At the entrance to one of the bustling restaurants near Kikar Hama’ayan in Nazareth, an elderly woman shouted to her husband last Shabbat to park his car “anywhere” and come to the restaurant already.
“So they’ll damage it, in any case it’s not our car,” she called out impatiently. The scolding by the hungry woman was a good illustration of the poor state of infrastructure in the biggest Arab city in Israel, which becomes really acute on Christmas Eve.
Tens of thousands of Israeli and foreign tourists crowd the streets of the Old City in December, almost without any place to park a car or efficient public transportation. Some of the drivers of the buses that line the steep roads give up along the way and emit swarms of tourists who continue to the tourist areas on foot.
The visitors will walk among amazing historical sites and an array of culinary experiences while walking on neglected sidewalks with the incessant sound of car horns in the background. Even on our way out of the city we got stuck in a traffic jam of over an hour and 20 minutes. And if that’s the experience awaiting the visitors, imagine what city residents go through trying to drive a child to school or to the doctor.
- For Israeli Jews, a Newfound Love Affair With Christmas
- A Festival to Bring Hearts Together
- Christmas Festivities Begin in West Bank City of Bethlehem
About 900,000 tourists visited Nazareth in 2017. They stayed for an average of 2.7 nights, according to a Tourism Ministry survey of incoming tourism that year. They come for good reason. Despite the neglect by the government and the municipality, there are many tourist attractions in the city that are in reasonable or even good condition.
Nazareth native Hussam Badir, one of the many tour guides taking groups around the city on the day I visited, mentioned several sites on his route: the Roman bathhouse; Greek Orthodox Church of the Annunciation, built in the 18th century (also called the Church of Mary’s Well and the Church of St. Gabriel); Moscovia Building; Synagogue Church; International Marian Center (Beit Miriam); St. Joseph’s Church and Khan al-Basha.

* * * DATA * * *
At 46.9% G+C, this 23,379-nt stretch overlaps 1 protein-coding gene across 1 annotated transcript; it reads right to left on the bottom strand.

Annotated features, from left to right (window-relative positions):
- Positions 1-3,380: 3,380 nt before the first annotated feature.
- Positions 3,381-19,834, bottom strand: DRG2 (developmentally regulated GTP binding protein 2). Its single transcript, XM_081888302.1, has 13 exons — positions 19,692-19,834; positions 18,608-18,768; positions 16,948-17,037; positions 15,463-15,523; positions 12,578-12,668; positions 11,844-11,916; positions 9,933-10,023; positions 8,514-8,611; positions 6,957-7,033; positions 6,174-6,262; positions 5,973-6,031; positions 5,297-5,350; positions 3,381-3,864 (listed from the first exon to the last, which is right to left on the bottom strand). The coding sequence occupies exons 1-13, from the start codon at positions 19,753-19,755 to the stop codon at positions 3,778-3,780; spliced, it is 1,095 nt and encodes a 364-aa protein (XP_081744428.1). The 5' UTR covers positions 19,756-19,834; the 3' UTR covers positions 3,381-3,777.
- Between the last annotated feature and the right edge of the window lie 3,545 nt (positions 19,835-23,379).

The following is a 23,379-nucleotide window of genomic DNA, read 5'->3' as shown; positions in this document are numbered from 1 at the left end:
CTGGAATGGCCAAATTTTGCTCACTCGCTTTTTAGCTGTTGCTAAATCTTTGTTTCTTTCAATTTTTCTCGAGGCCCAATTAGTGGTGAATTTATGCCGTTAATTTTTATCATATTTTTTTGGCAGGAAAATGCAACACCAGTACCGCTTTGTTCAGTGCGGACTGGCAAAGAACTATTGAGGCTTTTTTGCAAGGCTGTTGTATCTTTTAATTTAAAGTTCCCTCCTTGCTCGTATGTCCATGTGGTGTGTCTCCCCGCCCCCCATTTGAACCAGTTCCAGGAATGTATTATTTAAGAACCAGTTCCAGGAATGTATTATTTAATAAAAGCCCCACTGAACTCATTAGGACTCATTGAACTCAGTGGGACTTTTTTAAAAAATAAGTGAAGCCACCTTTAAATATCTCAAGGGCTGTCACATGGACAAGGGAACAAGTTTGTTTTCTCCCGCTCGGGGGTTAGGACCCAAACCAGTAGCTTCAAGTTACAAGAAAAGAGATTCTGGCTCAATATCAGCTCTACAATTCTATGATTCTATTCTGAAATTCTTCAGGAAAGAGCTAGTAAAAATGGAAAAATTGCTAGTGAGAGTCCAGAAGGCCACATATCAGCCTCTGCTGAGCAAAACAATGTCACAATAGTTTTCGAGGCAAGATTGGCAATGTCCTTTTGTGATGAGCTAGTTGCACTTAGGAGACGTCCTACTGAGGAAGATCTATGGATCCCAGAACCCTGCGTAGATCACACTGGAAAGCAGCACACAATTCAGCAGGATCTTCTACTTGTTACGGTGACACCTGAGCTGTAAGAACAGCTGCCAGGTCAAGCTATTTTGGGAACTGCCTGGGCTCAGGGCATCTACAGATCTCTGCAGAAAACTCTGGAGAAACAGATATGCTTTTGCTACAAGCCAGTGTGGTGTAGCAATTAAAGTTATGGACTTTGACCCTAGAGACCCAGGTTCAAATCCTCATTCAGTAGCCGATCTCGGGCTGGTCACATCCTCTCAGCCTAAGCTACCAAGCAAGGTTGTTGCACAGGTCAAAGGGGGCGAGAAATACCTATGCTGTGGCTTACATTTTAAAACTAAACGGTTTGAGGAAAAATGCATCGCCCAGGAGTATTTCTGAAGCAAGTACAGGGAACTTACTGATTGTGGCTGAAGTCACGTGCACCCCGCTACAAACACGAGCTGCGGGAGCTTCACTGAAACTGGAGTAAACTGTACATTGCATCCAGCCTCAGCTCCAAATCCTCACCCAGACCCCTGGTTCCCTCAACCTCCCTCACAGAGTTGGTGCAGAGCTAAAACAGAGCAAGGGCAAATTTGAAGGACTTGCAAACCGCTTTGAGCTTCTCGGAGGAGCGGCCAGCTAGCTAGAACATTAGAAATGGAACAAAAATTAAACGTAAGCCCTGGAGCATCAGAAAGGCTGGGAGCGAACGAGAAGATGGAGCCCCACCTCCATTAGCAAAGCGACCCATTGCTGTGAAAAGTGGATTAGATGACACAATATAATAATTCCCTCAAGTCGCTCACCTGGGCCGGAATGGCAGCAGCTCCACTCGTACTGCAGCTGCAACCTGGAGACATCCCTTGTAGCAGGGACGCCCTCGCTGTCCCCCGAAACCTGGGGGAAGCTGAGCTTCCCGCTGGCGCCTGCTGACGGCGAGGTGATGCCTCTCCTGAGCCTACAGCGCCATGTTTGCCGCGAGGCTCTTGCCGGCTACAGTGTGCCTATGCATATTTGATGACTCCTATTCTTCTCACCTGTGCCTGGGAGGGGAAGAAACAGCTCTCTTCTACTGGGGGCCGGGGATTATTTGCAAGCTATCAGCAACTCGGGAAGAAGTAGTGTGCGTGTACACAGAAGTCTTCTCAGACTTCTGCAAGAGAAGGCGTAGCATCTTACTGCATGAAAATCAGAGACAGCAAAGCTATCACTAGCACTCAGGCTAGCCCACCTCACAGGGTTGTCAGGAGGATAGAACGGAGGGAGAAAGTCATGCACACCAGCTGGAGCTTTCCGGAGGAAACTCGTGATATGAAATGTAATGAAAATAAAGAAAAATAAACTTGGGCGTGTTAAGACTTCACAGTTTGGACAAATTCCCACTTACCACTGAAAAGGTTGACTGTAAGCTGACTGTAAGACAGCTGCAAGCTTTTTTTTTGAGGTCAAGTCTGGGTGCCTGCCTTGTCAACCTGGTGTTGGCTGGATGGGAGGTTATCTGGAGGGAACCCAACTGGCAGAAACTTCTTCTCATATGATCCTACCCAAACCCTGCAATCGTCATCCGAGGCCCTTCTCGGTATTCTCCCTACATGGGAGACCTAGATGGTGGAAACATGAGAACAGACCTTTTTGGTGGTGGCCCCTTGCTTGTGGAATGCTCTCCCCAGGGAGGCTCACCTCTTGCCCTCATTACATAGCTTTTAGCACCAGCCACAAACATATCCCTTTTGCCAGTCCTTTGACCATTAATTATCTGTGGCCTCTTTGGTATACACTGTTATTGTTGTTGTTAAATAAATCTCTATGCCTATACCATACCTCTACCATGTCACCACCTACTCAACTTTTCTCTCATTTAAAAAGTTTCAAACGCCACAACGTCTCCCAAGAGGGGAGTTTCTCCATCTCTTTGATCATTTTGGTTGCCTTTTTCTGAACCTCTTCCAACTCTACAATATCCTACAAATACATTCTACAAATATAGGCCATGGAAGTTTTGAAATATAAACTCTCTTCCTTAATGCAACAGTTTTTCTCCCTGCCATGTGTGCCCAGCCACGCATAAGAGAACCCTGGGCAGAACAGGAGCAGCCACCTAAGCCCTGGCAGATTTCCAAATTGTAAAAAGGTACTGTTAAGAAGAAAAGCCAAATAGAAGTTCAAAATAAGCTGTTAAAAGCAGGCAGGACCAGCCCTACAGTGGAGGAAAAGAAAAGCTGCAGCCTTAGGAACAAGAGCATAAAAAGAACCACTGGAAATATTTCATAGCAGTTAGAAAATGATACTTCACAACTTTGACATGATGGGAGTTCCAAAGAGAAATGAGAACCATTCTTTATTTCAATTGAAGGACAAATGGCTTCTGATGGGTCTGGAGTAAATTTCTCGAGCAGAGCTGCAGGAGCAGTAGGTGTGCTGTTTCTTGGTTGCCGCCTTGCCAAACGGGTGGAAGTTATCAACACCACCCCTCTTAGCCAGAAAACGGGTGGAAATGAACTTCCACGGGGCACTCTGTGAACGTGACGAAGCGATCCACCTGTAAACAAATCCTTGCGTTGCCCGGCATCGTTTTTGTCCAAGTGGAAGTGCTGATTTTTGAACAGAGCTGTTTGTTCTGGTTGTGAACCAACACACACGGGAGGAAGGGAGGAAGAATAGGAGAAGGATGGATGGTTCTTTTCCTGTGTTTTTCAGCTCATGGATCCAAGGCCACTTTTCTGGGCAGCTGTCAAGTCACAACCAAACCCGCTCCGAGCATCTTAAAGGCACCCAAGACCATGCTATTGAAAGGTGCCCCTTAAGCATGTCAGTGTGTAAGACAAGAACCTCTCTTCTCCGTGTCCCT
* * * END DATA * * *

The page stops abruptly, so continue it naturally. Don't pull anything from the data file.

The most important site, which every tourist visits for a moment or for two days, is the Church of the Annunciation, which houses many architectural remains, including two attributed to the time of Jesus: the grotto – holy cave – in which, according to tradition, the angel Gabriel informed Mary of the birth of the son of God, and the village identified with Nazareth from the beginning of the 1st century C.E. There are also remains of a Byzantine and Crusader church at the site.
The present Church of the Annunciation was designed by Italian architect Giovanni Muzio, and the fortress-like entrance to it, which was built by the Solel Boneh construction company and dedicated in 1969, was designed to preserve the remains of the ancient basilicas.
Muzio wanted a large church whose fate would differ from that of the previous ones built on the site, and therefore designed it like two churches: the bottom one in which the archaeological remains are displayed, and the upper one for religious rituals. The structure is reminiscent of another church designed by Muzio in the Italian city of Varese.
Whatever the case, fans of church architecture will be shocked when they first enter it, since it differs from the familiar buildings, and some people call it “the ugliest church in the world.” It is dark, due to the small number of windows (which are designed as crenels for shooting), constructed of exposed concrete, massive, with prominent columns but without the adornments characteristic of churches. The exterior walls, unlike in pure Brutalist architecture, are covered with stone. That is the origin of its eclectic-Brutalist, or “Brutalist-Italian” style, as the tour guide Badir describes it.
One of the many buildings that stand abandoned and are awaiting restoration is the Schneller complex in the west of the city. This is a lovely historical complex built by German Protestant minister Johann Ludwig Schneller in the early 19th century, which resembles its Jerusalem twin complex that is located today in the heart of the ultra-Orthodox area. Another place that is awaiting a solution is the Saraya (palace) built by Daher al-Omar, which served in the past as the city hall.
There have been preservation initiatives over the years. The Old City was marked for preservation in National Master Plan 35, and in the 1990s an initial preservation plan was prepared in the context of the Nazareth 2000 project, in advance of the pope’s visit to the city during the millennial year.